- Karl Marx and Frederich Engels believed that all of Mexico, then including Texas, should be placed in the hands of the United States. After Texas won independence from Mexico, the very diplomatic President Martin Van Buren (President 1837-1841) decided on Texas remaining autonomous, which it did from 1836-1846. It was President Polk ( President 1845-1849) who agreed to admit Texas to the Union.
- The boundaries of Texas originally included half of what is today New Mexico, about a third of present Colorado, plus bits of Kansas, Oklahoma and Wyoming. The extra bits were given up in exchange for the US Federal Government assuming Texas’ debts.
- Galveston, the major port of Texas, was called ‘The New York of the Gulf’ and was once more prosperous than Dallas or Houston, and had more millionaires than Newport, RI. The hurricane of 1900 killed more than 20% of the population, some six thousand people, far more than Katrina. And…
- Only two Presidents were Texans by birth. Can you name them without Googling?
With this hodge-podge of information, how did I end up with Texas as the setting for my book? Civil War General Philip Henry Sheridan said, “If I owned Texas and Hell, I would rent out Texas and live in Hell.” As I sit here dealing with the remnants of a northeast blizzard, a little bit of Texas’ heat would do me fine. But the appeal isn’t in its climate. What I know about Texas is this: the climate is pretty unbearable in the summer months, and I don’t think I could survive; the geography is varied and encapsulates a good variety of much of the United States; there are dance halls and honky tonks that go back to the nineteenth century and I’d like to visit them all; and the people are, for the most part, proud, big-hearted, warm and welcoming. That may not be a lot to go on, but that’s what I know about Texas.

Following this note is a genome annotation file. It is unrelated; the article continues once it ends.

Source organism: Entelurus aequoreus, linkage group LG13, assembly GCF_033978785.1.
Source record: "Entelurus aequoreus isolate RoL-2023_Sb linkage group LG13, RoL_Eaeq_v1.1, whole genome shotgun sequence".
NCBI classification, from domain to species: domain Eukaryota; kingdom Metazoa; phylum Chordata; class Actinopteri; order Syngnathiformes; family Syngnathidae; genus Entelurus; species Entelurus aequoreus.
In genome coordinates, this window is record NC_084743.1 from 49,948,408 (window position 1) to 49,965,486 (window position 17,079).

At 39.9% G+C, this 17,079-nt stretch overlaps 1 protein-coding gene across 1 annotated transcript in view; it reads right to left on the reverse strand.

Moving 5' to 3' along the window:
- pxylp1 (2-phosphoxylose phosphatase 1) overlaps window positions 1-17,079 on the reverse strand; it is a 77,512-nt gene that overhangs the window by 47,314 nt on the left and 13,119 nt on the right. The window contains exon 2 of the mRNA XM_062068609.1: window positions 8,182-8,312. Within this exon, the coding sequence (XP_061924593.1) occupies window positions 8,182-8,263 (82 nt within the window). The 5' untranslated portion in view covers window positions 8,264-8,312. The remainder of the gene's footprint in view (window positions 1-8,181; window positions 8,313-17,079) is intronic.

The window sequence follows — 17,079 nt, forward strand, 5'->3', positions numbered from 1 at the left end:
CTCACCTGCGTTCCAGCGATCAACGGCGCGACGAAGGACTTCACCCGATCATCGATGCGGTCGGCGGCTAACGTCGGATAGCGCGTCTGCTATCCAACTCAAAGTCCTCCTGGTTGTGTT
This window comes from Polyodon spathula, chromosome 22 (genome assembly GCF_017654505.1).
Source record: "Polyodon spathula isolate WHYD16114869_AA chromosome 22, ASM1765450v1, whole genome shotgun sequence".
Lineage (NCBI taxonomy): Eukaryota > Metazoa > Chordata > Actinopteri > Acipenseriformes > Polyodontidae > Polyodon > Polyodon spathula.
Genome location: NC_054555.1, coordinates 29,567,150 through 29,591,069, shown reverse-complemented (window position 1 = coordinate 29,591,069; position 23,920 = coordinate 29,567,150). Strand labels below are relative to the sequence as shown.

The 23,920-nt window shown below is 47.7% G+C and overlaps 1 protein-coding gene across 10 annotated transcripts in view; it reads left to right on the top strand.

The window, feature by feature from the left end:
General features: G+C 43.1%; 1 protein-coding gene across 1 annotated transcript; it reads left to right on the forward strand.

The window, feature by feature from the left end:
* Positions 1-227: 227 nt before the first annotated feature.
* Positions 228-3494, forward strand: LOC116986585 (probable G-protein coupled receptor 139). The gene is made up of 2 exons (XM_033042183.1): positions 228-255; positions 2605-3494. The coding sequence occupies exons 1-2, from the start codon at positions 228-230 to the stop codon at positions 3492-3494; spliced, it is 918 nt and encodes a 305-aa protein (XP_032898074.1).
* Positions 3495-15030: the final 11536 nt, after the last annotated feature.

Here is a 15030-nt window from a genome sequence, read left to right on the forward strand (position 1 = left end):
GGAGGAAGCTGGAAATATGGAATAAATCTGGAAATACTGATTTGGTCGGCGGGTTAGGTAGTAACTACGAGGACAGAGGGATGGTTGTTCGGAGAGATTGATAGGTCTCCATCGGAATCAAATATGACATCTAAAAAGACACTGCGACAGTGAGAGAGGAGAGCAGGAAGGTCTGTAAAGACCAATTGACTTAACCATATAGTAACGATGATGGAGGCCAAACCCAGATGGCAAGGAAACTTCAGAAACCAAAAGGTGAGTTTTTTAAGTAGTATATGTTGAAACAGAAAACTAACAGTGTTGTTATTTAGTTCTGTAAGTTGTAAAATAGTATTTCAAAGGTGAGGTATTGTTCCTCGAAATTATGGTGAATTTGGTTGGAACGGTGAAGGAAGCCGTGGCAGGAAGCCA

If you can startle me with an interesting fact about Texas, you might win a copy of Dances of the Heart. Go ahead and try. There’s plenty of facts out there. The facts I garnered above came from:
American History Revised: 200 Startling Facts. Morris Jr., Seymour. Broadway Books, New York.
The winner of a copy of Dances of the Heart is Hebby Roman. Many thanks to everyone who educated me on the great state of Texas!
Photos above : first two and the last, courtesy of Karen Casey Fitzjerrell; fifth, courtesy of Cristal Downing; remaining historical photos in public domain
Successful, workaholic author Carrie Bennett lives through her writing, but can’t succeed at writing a man into her life. Furthermore, her equally successful but cynical daughter, Paige, proves inconsolable after the death of her fiancé.
Hard-drinking rancher Ray Ryder can find humor in just about anything—except the loss of his oldest son. His younger son, Jake, recently returned from Iraq, now keeps a secret that could shatter his deceased brother’s good name.
On one sultry night in Texas, relationships blossom when the four meet, starting a series of events that move from the dancehalls of Hill Country to the beach parties of East Hampton, and from the penthouses of New York to the backstreets of a Mexican border town. But the hurts of the past are hard to leave behind, especially when old adversaries threaten the fragile ties that bind family to family…and lover to lover.